By Thomas Brown, Head of Insights, The Chartered Institute of Marketing (CIM)

A multi-channel approach that embraces social media is a key part of future proofing your customer service strategy. But, setting up your customer service via social media requires careful thought, especially when resources and manpower are limited. How much time will it take? How can you be sure you are reaching out to people in the most effective way? Below are 5 tips for businesses that are thinking about starting out.

1. Are your customers actually there?
Do your existing customers, or people matching their profile, actually use or want to use social media? Find out by asking your customers, looking at what your competitors do or auditing social media conversations to see how your company, brands, products or category are talked about.

2. What are they doing there?
If your customers are active with social media, find out why. A quick survey (or talking direct to Facebook, Twitter. etc) will help you to understand, for instance, whether your customer profile typically follows and engages with companies on social media, or whether it’s purely a personal communication tool.

3. Why do you want to be there?
It may sound an obvious question, but you should have some objectives for wanting to use social media for customer service. These could include reducing response times, improving the customer experience, lowering costs or any number of other goals. Knowing what yours is, though, is key. Too many businesses plough into social media without quite knowing why, which makes measuring success almost impossible.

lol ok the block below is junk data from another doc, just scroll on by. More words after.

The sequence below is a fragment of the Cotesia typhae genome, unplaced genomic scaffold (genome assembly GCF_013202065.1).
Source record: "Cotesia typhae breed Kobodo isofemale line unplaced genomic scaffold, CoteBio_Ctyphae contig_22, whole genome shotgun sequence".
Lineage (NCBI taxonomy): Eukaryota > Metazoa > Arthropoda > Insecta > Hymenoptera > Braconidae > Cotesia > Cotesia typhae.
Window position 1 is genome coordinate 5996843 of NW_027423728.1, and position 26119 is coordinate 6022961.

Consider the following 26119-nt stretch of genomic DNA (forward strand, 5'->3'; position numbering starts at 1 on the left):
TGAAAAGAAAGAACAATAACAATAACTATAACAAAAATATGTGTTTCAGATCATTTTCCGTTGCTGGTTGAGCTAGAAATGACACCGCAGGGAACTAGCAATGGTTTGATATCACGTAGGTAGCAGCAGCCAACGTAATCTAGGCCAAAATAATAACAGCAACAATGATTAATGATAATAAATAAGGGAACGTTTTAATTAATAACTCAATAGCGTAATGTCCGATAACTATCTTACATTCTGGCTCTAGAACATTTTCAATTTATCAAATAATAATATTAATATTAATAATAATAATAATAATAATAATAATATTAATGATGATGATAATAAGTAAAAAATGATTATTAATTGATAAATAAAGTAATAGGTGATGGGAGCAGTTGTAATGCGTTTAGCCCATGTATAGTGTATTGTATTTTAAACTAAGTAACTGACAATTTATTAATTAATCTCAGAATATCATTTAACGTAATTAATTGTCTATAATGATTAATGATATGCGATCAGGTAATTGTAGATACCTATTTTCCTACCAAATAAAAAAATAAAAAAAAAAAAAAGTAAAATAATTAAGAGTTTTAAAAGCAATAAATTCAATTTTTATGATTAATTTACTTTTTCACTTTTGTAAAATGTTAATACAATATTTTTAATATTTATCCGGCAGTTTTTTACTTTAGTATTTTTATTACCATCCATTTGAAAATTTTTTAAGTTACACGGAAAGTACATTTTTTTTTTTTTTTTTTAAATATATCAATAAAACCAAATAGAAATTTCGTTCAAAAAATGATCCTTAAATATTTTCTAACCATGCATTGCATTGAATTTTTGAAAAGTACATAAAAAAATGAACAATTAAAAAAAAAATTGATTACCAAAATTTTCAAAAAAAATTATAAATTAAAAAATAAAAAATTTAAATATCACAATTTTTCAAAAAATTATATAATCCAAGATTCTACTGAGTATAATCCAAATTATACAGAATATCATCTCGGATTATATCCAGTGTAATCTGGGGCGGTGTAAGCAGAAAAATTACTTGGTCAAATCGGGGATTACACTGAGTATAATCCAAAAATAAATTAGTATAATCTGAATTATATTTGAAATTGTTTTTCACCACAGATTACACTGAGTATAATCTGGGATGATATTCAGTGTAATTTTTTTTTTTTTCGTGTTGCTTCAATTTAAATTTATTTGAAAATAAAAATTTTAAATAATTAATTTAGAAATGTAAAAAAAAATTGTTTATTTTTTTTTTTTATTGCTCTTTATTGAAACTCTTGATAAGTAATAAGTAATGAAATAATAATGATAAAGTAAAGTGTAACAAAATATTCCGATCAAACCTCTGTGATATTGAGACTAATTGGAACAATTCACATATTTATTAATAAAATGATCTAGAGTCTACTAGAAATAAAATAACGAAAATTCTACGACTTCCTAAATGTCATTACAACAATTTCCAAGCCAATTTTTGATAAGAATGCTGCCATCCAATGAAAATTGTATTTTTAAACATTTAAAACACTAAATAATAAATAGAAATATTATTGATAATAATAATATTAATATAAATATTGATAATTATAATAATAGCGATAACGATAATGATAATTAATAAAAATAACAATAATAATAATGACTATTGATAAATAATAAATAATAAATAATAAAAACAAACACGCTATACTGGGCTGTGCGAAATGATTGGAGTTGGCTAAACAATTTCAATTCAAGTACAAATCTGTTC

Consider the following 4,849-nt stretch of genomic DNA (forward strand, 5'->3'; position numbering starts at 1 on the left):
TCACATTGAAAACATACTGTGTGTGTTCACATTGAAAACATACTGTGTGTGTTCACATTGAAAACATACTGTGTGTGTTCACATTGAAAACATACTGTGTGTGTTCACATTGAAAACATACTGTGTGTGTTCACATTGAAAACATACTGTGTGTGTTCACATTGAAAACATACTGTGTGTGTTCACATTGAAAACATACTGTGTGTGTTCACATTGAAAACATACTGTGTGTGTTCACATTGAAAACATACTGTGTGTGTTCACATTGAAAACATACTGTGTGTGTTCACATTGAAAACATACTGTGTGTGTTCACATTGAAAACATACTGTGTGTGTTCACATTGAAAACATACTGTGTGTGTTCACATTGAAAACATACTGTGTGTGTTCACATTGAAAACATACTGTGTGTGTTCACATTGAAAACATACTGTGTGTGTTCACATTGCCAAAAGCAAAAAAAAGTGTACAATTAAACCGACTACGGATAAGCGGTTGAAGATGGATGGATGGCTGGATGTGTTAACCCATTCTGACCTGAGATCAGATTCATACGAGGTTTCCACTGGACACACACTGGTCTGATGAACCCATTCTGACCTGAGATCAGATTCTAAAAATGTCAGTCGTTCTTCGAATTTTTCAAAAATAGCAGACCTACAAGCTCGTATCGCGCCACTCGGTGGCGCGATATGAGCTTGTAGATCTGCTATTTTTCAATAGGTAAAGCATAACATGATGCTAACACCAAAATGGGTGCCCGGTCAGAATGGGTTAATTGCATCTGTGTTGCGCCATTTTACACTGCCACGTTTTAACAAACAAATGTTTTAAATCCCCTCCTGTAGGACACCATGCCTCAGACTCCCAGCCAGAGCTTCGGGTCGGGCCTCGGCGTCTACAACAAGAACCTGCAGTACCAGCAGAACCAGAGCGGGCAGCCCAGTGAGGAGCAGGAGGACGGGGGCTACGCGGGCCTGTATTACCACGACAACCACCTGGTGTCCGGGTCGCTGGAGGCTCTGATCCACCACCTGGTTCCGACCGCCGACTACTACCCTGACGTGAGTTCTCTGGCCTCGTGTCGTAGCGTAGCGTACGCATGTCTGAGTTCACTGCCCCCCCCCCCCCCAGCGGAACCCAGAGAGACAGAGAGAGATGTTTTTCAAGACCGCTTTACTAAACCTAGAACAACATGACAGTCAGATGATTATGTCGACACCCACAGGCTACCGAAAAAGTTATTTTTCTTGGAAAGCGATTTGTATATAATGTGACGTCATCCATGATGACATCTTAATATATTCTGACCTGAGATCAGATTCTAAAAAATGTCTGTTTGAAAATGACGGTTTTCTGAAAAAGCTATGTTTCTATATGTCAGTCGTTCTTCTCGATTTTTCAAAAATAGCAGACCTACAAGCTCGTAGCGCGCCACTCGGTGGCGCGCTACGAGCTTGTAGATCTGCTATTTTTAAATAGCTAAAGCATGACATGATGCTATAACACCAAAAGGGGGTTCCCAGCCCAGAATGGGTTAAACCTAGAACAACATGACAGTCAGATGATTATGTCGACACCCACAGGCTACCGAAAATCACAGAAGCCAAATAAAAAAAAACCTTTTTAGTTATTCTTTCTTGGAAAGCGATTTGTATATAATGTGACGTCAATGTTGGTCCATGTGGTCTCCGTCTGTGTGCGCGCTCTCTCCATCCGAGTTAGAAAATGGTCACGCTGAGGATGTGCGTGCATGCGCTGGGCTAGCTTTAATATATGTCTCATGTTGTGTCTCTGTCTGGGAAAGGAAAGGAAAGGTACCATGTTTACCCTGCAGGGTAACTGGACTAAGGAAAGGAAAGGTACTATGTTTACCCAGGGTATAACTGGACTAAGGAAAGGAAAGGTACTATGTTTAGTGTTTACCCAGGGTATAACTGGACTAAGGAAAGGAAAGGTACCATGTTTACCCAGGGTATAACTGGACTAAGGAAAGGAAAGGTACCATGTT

4. Can you become part of the conversation?
Etiquette is incredibly important in social media: you wouldn’t walk into a restaurant, sit at someone else’s table and interrupt their conversation — the same principle applies in social media. Get involved in a low touch way with social media and start by listening. See how people interact with you and try different approaches to stimulate some dialogue. Don’t be afraid to ask for feedback — customers tend to feel safer giving you negative feedback online as opposed to in-store or by phone, so it’s likely that you’ll hear the truth.

5. How much time and resource can you put into this?
Wild success may seem like a nice problem to have, but you need to think carefully about the resource implications that come with social media. If your fan page or Twitter account becomes very active, with customers posting questions, complaints and alike, you’ve got to be able to handle it. If you know you only have a certain amount of man-hours per day, or people at your disposal, be open about this. Set expectations — opening hours apply to social media, not just your storefront or office.

This article originally featured on Your Better Business

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